I have written several times on this site about the impact (or otherwise) of the various programs initiated by the federal government in an attempt to get a pulse going again in the housing market. In a nutshell, I believe the programs have had mixed results.
On one hand, extending the upper limit of conforming loans to a max of $729,750 in high-cost areas such as San Carlos was a brilliant idea, and it couldn’t have come at a better time. Right on the heels of an unprecedented credit crisis in 2008, this new source of low-risk, low-cost funding was the single biggest factor in keeping the housing market afloat in San Carlos and in surrounding areas during that time. Extending this initiative well into 2010 was the second most brilliant idea so far.
The other element to the government’s stimulus plan was the $8,000 first-time home buyer’s credit. The idea behind this plan was to give first time buyer’s a credit on their federal income tax when they purchased a new home. Not a bad idea, right? But the first attempt at this plan didn’t yield much benefit for San Carlos home buyers, and now that the government has decided to change/extend this tax credit through 2010, there’s nothing that tells me the result will be any different. Here’s why…
The Current Tax Credit
Under the current plan, buyers are only eligible for the full $8,000 credit if their modified adjusted gross income (MAGI) doesn’t exceed $75,000 for a single buyer (no credit past $95,000) or $150,000 for a couple filing jointly (no credit past $170,000.) Well, in a community like San Carlos where the average listing price of a home is still north of $1M, it doesn’t take a financial genius to figure out that most people can’t buy a home that’s nearly 7X their annual income. Hence, not many people were able to take advantage of the current tax credit when they bought a home in San Carlos.
The “New” Tax Credit
Lawmakers listened to the criticism that was leveled at this unrealistic income cap, and made a few changes when they created the “new” tax credit for 2010. Most notably, the adjusted gross income cap was raised to $125,000 for a single filer or head of household, with the credit phasing out entirely at $145,000. For married couples filing jointly, the limit was raised to $225,000 with the credit phasing out at $245,000. On top of that, they created a new $6,500 credit for “move-up” buyers, or those who have lived in their home for 5 consecutive years (out of the past 8.)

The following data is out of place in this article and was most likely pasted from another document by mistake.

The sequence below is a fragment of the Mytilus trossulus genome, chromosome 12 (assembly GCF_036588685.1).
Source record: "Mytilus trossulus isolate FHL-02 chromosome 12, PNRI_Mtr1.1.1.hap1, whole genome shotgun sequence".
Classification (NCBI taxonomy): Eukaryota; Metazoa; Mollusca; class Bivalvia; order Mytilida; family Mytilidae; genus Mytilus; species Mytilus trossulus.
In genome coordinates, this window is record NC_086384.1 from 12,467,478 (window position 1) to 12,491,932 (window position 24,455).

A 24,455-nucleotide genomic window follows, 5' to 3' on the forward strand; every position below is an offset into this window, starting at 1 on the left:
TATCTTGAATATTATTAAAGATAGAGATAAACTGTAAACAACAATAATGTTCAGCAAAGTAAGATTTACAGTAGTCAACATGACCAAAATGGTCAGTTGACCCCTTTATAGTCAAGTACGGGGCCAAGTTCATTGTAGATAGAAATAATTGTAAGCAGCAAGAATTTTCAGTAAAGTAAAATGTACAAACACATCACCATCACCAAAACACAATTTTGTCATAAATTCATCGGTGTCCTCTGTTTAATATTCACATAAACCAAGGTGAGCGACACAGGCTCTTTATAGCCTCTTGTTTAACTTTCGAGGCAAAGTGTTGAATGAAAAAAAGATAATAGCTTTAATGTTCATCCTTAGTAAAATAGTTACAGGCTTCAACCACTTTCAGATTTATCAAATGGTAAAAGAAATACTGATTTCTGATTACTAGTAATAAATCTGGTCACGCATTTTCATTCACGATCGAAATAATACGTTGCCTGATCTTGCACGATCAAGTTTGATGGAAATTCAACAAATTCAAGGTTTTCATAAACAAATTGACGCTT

So far his sounds like a home-run of a program, right?
Why it’s NOT a big deal for San Carlos.
But one must never forget the golden rule when it comes to the government and taxes:
The IRS giveth, the IRS taketh away.
With rare exception, the government has never been in the business to give you something without getting something in return, and this case is no different. While the revised tax credit has much higher income limits, it also carries a new stipulation that makes the credit available only if you purchase a home for $800,000 or less. Ouch. If you follow San Carlos real estate at all, you’ll know that’s a small piece of the pie.
Consider the following:
- In the past 12 months, approx 220 homes sold in San Carlos. Of those 220, only 68 ( or 31%) sold at or below $800K.
- Of all the homes currently on the market in San Carlos, only 28% of them are priced below $800K.
In other words, this means that before you even consider the buyer’s income, roughly 70% of the home purchases in San Carlos will not qualify for this tax credit. That’s not much to get “stimulated” about.
The real stimulus.
There has been much fanfare even on local blogs about this new tax credit. Sure, it will help some first-time home buyers looking to settle in San Carlos. But I never thought the old credit was a big deal, and I feel no differently about the new one. Apparently, I’m not alone in my opinion – check out this article in the US News and World Report.
As I mentioned at the top of this epic post, the real stimulus for the housing market in San Carlos lies in the extension of conforming (and FHA) loan limits up to $729,750. Why? In 2008 alone, the two largest segments of home loans written by Bank of America in this area were a) conforming loans and b) FHA loans, most of which took advantage of the higher limits.
And that, my friends, is proof of a program that works.
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